- One Becquerel is that quantity of a radioactive material that will have 1 transformation in one second. Often, measurements using Becquerels are expressed in larger units like: thousands (kBq), millions (MBq) or even billions (GBq) of a Becquerel. As a result of having one Becquerel being equal to one transformation per second, there are 3.7 x 1010 Bq in one curie.
The Roentgen /rent' gen/
Lastly, the Roentgen(R) is a unit used to measure a quantity called exposure. Not to be confused with dose, this can only be used to describe an amount of gamma and X-rays, and only in the air. One Roentgen is equal depositing to 2.58 x 10-4 coulombs per kg of dry air. It is a measure of the ionizations of the molecules in a mass of air. The main advantage of this unit is that it is easy to measure directly, but it is limited because it is only for deposition in air, and primarily effective for gamma and x-rays. Roentgens are often seen as interchangable with RADs and REMs when it comes to gamma rays and x-rays. It also works out that for a "rough" estimate for beta, x-ray, and gamma sources, 1 R = 1 rad = 1 rem = 10 mSv.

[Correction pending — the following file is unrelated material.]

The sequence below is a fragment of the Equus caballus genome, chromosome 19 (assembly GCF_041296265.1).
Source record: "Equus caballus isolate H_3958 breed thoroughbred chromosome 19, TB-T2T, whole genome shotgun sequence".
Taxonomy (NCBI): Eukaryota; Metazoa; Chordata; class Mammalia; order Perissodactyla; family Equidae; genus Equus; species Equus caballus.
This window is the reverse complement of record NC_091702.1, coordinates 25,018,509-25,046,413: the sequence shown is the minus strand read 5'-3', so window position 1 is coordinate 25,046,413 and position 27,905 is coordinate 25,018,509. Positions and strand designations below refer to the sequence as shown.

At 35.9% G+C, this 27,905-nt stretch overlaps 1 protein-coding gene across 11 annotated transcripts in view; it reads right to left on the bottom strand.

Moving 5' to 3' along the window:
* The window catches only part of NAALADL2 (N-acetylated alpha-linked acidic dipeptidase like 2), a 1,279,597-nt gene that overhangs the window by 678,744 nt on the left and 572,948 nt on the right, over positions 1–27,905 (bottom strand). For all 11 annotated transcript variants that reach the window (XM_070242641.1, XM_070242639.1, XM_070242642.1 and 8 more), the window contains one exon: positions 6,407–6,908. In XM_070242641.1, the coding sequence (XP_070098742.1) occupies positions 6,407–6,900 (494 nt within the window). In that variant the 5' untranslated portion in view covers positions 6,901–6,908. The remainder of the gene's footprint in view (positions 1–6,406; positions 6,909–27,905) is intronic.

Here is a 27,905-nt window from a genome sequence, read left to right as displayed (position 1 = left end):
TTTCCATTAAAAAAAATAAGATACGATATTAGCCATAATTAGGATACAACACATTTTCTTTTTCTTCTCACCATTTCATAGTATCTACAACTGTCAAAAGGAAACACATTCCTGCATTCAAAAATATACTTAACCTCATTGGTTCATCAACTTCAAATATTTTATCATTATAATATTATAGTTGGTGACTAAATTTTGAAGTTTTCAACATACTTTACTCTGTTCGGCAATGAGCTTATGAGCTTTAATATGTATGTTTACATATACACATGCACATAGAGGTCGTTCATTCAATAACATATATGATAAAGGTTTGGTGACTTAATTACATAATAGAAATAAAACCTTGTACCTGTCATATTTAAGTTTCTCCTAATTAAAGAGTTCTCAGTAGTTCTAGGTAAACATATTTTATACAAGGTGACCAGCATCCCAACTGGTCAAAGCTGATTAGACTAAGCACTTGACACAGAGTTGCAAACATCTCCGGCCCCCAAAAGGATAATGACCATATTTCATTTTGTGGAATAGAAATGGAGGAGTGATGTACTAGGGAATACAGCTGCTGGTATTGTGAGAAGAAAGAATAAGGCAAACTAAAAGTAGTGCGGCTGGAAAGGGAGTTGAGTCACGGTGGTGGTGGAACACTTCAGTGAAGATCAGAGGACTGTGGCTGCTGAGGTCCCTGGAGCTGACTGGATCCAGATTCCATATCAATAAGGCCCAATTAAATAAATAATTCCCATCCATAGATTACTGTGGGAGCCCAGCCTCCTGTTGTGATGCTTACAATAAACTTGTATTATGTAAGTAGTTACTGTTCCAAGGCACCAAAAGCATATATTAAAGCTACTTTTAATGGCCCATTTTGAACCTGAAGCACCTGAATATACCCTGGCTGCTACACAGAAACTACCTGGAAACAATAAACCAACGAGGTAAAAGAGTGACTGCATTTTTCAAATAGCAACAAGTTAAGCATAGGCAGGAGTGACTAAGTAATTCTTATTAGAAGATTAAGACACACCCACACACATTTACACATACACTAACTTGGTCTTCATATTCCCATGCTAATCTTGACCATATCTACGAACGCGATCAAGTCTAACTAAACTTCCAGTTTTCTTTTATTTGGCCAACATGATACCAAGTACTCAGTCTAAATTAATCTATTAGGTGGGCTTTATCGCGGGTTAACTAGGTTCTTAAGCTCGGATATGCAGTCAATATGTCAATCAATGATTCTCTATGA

The following tables will aid in working with these units. The first table shows the different prefixes used with units of measurement. The second table below it lists some further conversions for the units of measurement we just learned about, to help us quickly compare values as we read further on the subject of ionizing radiation and the relations of radioactive materials.
Prefixes Used With Units of Measurement yotta [Y] 1 000 000 000 000 000 000 000 000 = 10^24 zetta [Z] 1 000 000 000 000 000 000 000 = 10^21 exa [E] 1 000 000 000 000 000 000 = 10^18 peta [P] 1 000 000 000 000 000 = 10^15 tera [T] 1 000 000 000 000 = 10^12 giga [G] 1 000 000 000 (a thousand millions = a billion) mega [M] 1 000 000 (a million) kilo [k] 1 000 (a thousand) hecto [h] 100 (a hundred) deca [da] 10 (ten) - - 1 - deci [d] 0.1 (a tenth) centi [c] 0.01 (a hundredth) milli [m] 0.001 (a thousandth) micro [µ] 0.000 001 (a millionth) nano [n] 0.000 000 001 (a thousand millionth) pico [p] 0.000 000 000 001 = 10^-12 femto [f] 0.000 000 000 000 001 = 10^-15 atto [a] 0.000 000 000 000 000 001 = 10^-18 zepto [z] 0.000 000 000 000 000 000 001 = 10^-21 yocto [y] 0.000 000 000 000 000 000 000 001 = 10^-24